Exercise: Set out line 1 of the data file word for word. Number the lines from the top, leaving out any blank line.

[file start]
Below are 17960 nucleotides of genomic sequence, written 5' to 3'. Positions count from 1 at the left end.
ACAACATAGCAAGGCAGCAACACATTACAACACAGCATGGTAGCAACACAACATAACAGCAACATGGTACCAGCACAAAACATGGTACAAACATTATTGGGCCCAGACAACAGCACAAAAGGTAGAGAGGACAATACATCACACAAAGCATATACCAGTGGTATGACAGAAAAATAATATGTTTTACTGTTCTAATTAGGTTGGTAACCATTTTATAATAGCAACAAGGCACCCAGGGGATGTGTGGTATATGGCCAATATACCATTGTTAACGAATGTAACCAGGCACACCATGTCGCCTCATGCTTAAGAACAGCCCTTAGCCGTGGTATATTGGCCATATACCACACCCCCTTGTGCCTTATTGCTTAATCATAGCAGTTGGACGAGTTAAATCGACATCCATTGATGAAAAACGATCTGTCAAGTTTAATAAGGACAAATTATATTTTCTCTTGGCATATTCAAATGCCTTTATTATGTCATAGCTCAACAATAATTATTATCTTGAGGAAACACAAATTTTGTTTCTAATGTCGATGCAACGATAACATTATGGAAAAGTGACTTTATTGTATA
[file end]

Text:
Below are 17960 nucleotides of genomic sequence, written 5' to 3'. Positions count from 1 at the left end.